© 2022 All Rights reserved WUSF
News, Jazz, NPR
Play Live Radio
Next Up:
0:00
0:00
Available On Air Stations

Greg and Travis McMichael have withdrawn hate crime guilty pleas in Arbery murder

Travis McMichael looks on during the sentencing in his trial along with his father Greg McMichael and neighbor, William Bryan in on Jan. 7, 2022, in Brunswick, Ga.
Stephen B. Morton
/
AP
Travis McMichael looks on during the sentencing in his trial along with his father Greg McMichael and neighbor, William Bryan in on Jan. 7, 2022, in Brunswick, Ga.

BRUNSWICK, Ga. — The man convicted of murder for shooting Ahmaud Arbery withdrew his guilty plea on a federal hate crime charge Friday, electing to stand trial for a second time in the 2020 killing of a Black man that became part of a larger national reckoning over racial injustice.

Travis McMichael reversed his plan to plead guilty in the federal case days after a U.S. District Court judge rejected terms of a plea deal between defense attorneys and prosecutors that was met with passionate objections by Arbery's parents.

Asked by U.S. District Judge Lisa Godbey Wood for his decision, McMichael said: "I withdraw the plea."

That means all three white men convicted of Arbery's murder will return to court for the federal trial next week, after plea deals for McMichael and his father fell apart. Greg McMichael backed down from a plan to plead guilty in a legal filing late Thursday.

Wood has scheduled jury selection in the hate crimes trial will begin Monday.

The Friday plea hearing for Travis McMichael was so brief that Arbery's father missed it. He was standing by the elevators downstairs as reporters were leaving the courthouse.

"All we want is 100% justice for the Arbery family," Marcus Arbery Sr. said. "That's all we're looking for."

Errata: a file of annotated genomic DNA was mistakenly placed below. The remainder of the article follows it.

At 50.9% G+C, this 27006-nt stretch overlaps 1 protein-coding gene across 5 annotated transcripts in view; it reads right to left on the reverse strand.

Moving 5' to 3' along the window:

The McMichaels and a neighbor, William "Roddie" Bryan, were convicted of murder in a Georgia state court last fall and sentenced to life in prison. Georgia lacked a hate crimes law at the time of the killing. The U.S. Department of Justice had them indicted on charges that the three white men violated Arbery's civil rights and targeted him because he was Black.

A mural depicting Ahmaud Arbery in seen in Brunswick, Ga., on May 17, 2020.
Sarah Blake / AP
/
AP
A mural depicting Ahmaud Arbery in seen in Brunswick, Ga., on May 17, 2020.

The McMichaels armed themselves and chased Arbery in a pickup truck after spotting the 25-year-old man running past their home just outside the port city of Brunswick on Feb. 23, 2020. Bryan joined the pursuit in his own truck and recorded cellphone video of Travis McMichael blasting Arbery with a shotgun.

The father and son had planned to plead guilty to a hate crime charge after prosecutors and defense attorneys agreed to propose a 30-year sentence that would include a request to transfer the McMichaels from Georgia's state prison system to federal custody. The deal would have required the McMichaels to admit to racist motives and forfeit the right to appeal their federal sentence.

Wood rejected the deal Monday after Arbery's parents argued that conditions in federal prison wouldn't be as harsh. Wood said she ultimately denied the deal because it would have locked her into a specific sentence.

Prosecutors asked the judge to approve the plea deals despite the objections from Arbery's family. Prosecutor Tara Lyons said that attorneys for Arbery's parents had told the U.S. Justice Department that the family wouldn't object.

But Lee Merritt, an attorney for Arbery's mother, said the slain man's family had previously rejected the same terms and "no longer wanted to engage" with prosecutors, who "took that as a deferral."

During the murder trial in state court, defense attorneys argued the McMichaels were justified in pursuing Arbery because they had a reasonable suspicion that he had committed crimes in their neighborhood. Travis McMichael testified that he opened fire with his shotgun after Arbery attacked him with fists and tried to grab the weapon.

Copyright 2022 NPR. To see more, visit https://www.npr.org.

WUSF 89.7 depends on donors for the funding it takes to provide you the most trusted source of news and information here in town, across our state, and around the world. Support WUSF now by giving monthly, or make a one-time donation online.